Quad-Lock Building Systems

Two single-family homes recently built in Yellowstone National Park achieved LEED certification partly by using insulating concrete forms (ICFs). Constructed as employee housing by Xanterra Parks & Resorts, Greenwood Village, Colo., which operates the concessions and lodging in several western national parks, these homes were the first Yellowstone buildings to achieve LEED certification. The use of ICFs was directly responsible for more than 20% of the LEED points.

Many sustainable features were incorporated into the Yellowstone homes, including photovoltaic panels, passive solar configurations, and insulating concrete forms. Thicker foam panels were used on the exterior face of the walls to Many sustainable features were incorporated into the Yellowstone homes, including photovoltaic panels, passive solar configurations, and insulating concrete forms. Thicker foam panels were used on the exterior face of the walls to achieve an R-32 rating.
QUAD-LOCK BUILDING SYSTEMS Many sustainable features were incorporated into the Yellowstone homes, including photovoltaic panels, passive solar configurations, and insulating concrete forms. Thicker foam panels were used on the exterior face of the walls to Many sustainable features were incorporated into the Yellowstone homes, including photovoltaic panels, passive solar configurations, and insulating concrete forms. Thicker foam panels were used on the exterior face of the walls to achieve an R-32 rating.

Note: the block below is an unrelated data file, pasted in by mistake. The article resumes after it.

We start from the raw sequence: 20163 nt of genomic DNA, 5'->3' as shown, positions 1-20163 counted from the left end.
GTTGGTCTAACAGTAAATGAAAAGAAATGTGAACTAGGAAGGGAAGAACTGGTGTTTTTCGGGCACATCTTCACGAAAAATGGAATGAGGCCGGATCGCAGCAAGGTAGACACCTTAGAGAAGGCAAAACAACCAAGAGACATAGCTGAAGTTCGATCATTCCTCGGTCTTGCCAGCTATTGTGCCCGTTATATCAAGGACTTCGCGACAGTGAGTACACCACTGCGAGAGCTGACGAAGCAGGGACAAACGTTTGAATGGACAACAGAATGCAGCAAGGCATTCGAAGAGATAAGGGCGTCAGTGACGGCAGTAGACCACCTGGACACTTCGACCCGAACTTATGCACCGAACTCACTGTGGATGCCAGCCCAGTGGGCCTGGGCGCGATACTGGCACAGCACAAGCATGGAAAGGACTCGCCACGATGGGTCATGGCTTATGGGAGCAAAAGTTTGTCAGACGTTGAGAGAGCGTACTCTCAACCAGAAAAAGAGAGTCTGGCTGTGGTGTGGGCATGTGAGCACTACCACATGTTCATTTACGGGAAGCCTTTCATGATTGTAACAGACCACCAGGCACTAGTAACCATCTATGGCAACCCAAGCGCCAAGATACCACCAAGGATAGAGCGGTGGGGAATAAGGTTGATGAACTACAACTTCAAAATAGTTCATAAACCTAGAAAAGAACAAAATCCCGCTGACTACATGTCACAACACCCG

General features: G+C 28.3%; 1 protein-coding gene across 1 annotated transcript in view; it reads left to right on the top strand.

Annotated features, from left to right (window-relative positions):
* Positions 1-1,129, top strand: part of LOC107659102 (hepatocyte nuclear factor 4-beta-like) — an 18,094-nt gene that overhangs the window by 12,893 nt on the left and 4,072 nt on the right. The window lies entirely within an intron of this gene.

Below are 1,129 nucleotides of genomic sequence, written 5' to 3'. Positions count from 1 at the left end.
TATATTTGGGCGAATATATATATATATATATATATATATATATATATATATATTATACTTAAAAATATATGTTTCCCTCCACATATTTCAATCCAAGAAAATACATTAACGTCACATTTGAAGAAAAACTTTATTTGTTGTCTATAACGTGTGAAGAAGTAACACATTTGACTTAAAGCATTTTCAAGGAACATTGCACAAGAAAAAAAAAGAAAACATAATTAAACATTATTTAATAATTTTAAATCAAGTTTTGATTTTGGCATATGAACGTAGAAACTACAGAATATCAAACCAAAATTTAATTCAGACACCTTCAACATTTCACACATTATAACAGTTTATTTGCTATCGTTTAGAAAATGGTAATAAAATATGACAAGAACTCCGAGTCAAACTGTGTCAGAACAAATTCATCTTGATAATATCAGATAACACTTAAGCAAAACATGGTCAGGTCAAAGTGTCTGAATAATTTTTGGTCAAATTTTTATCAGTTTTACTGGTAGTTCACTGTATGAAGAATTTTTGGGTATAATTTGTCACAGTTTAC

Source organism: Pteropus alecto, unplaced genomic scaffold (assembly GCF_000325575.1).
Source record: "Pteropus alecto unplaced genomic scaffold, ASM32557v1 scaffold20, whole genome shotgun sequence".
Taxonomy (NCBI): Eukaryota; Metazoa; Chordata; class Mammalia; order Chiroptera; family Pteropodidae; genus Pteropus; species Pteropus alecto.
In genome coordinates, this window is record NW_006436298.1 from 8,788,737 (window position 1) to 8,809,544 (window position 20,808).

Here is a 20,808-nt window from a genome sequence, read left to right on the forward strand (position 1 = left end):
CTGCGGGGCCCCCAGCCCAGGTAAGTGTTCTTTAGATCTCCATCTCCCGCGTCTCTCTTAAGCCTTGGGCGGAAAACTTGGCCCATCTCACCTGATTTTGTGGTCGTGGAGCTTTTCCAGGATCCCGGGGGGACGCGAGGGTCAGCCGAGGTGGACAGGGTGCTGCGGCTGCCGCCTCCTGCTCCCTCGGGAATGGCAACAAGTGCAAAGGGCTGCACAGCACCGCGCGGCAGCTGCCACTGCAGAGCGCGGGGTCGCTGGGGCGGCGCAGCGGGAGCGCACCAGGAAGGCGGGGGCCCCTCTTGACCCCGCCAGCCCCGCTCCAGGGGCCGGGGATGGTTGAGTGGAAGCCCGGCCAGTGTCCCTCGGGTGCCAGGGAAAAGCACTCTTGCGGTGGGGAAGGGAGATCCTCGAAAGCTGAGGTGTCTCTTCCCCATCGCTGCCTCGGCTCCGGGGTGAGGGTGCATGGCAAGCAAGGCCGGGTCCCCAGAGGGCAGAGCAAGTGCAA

The Quad-Lock ICFs were composed of double-thick panels on the exterior (4¼ inches of insulation) and regular panels (2¼ inches of insulation) on the interior with 6 inches of concrete in between. This configuration resulted in walls with an R-value of 32. Plastic ties are designed to be inset into the foam panels, both to eliminate any thermal bridges and to provide a homogenous surface for cement stucco finishes.

Jim Hanna, director of environmental affairs for Xanterra, stated that the ICFs construction “was able to triple our homes' R-values over standard construction materials, an important accomplishment in the heat-sapping winters of Yellowstone. The ICFs walls are excellent heat sinks that augment the effectiveness of the houses' passive solar design, maintaining a comfortable living environment year-round and minimizing the number of days we have to heat the buildings.”